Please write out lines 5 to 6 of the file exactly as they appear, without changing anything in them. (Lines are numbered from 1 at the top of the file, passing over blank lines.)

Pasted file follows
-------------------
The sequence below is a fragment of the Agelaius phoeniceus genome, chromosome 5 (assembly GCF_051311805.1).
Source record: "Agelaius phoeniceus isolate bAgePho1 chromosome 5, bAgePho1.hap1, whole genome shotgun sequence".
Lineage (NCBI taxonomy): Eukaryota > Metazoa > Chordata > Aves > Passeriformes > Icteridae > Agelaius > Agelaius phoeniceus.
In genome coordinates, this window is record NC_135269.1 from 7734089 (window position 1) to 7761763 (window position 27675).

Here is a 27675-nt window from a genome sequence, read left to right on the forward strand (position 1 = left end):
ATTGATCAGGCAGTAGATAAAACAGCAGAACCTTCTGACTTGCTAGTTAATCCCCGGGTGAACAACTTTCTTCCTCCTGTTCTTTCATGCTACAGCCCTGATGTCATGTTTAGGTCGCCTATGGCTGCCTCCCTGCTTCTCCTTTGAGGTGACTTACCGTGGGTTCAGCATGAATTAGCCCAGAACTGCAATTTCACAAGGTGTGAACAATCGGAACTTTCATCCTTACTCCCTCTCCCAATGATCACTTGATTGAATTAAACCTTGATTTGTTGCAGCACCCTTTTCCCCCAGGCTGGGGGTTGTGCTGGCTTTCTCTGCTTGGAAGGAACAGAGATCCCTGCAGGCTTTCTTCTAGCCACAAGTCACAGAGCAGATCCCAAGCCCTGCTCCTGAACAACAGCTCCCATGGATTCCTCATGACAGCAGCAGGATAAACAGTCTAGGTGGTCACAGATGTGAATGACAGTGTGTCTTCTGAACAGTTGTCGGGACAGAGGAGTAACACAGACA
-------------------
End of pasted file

Here is a 27675-nt window from a genome sequence, read left to right on the forward strand (position 1 = left end):
ATTGATCAGGCAGTAGATAAAACAGCAGAACCTTCTGACTTGCTAGTTAATCCCCGGGTGAACAACTTTCTTCCTCCTGTTCTTTCATGCTACAGCCCTGATGTCATGTTTAGGTCGCCTATGGCTGCCTCCCTGCTTCTCCTTTGAGGTGACTTACCGTGGGTTCAGCATGAATTAGCCCAGAACTGCAATTTCACAAGGTGTGAACAATCGGAACTTTCATCCTTACTCCCTCTCCCAATGATCACTTGATTGAATTAAACCTTGATTTGTTGCAGCACCCTTTTCCCCCAGGCTGGGGGTTGTGCTGGCTTTCTCTGCTTGGAAGGAACAGAGATCCCTGCAGGCTTTCTTCTAGCCACAAGTCACAGAGCAGATCCCAAGCCCTGCTCCTGAACAACAGCTCCCATGGATTCCTCATGACAGCAGCAGGATAAACAGTCTAGGTGGTCACAGATGTGAATGACAGTGTGTCTTCTGAACAGTTGTCGGGACAGAGGAGTAACACAGACA